On 23rd September, the European Cancer Organisation launched the European Code of Cancer Practice in the virtual presence of EU Commissioner for Health and Food Safety Stella Kyriakides. The Code is a citizen and patient-centred manifesto of the core requirements for good clinical cancer practice, in order to improve outcomes for all of Europe’s cancer patients. The rights are based on the best available medical evidence and this is summarised in a supporting paper on the Medical Literature and Evidence.
The Code sets out a series of 10 key overarching rights, and in particular signposts what patients should expect from their health system, in order for them to achieve the best possible outcomes. It is an empowerment tool to ensure the best available care is delivered for European citizens and patients. Each of the 10 overarching rights (see below) is linked to three questions that a patient/parent/guardian may choose to ask their healthcare professionals. Each right is supported by a short section of Explanation (one page, <500 words) which is intended to be accessible to cancer patients and to all other interested parties including citizens, carers, parents/guardians, advocates and healthcare professionals.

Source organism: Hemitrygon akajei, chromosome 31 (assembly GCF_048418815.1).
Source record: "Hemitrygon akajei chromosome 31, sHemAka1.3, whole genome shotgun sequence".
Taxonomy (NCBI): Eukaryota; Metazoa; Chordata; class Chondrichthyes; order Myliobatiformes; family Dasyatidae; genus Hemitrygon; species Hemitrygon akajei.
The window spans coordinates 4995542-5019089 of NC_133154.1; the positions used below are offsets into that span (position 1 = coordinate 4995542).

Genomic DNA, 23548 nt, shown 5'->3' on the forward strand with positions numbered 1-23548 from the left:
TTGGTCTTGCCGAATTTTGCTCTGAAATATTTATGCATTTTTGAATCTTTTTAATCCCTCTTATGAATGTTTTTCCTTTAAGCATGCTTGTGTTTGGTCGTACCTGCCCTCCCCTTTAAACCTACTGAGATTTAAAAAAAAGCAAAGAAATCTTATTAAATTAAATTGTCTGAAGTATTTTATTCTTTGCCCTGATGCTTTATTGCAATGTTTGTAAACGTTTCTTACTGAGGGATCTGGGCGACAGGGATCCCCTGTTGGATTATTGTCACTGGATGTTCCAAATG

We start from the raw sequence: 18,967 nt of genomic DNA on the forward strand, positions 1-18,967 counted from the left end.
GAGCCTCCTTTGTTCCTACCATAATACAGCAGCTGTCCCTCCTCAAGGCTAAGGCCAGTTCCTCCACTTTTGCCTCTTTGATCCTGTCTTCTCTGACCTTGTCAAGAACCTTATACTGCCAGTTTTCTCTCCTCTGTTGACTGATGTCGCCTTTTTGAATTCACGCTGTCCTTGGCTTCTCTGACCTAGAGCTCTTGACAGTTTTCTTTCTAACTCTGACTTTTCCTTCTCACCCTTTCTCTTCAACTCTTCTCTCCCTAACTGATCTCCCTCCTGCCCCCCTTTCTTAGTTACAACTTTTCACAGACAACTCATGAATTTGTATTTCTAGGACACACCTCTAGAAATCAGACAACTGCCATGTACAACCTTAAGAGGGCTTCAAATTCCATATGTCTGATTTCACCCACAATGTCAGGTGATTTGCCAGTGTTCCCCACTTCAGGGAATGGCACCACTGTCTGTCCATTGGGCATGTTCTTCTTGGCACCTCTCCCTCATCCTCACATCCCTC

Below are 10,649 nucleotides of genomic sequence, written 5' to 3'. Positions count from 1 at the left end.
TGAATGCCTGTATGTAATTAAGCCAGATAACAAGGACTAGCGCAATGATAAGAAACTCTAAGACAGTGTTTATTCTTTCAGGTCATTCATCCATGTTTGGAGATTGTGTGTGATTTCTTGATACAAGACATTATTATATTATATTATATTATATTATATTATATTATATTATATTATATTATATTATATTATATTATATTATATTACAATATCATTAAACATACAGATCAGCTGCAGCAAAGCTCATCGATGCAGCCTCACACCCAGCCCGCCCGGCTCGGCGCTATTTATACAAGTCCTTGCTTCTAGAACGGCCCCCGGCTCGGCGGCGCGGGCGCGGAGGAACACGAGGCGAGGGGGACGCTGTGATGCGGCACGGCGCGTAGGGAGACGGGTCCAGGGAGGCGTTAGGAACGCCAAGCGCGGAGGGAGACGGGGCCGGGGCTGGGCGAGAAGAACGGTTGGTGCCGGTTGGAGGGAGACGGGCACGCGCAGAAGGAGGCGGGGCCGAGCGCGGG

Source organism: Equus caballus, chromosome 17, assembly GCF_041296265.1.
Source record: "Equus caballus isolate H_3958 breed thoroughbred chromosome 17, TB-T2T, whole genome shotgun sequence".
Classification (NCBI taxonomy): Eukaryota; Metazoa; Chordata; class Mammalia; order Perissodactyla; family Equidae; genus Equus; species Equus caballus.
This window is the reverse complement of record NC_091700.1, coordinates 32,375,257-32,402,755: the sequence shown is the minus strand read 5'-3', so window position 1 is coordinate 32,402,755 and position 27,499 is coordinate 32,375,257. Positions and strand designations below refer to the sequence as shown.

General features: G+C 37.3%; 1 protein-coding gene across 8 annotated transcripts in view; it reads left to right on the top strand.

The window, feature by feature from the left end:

The European Code of Cancer Practice has been co-produced by a team of cancer patients, patient advocates (including the IBTA’s Chair Kathy Oliver) and cancer healthcare professionals. It has its origins in the European Cancer Patient's Bill of Rights, which was launched in the European Parliament on World Cancer Day 2014 and won the prestigious European Health Award in 2018. The Code focusses on informing and assisting cancer patients at all stages of their cancer journey. It sets out a series of ten key overarching rights, and in particular signposts what patients should expect from their health system, in order for them to achieve the best possible outcomes.
The Code also been translated into seven languages, which are available here.
Read more about the code and view it online here.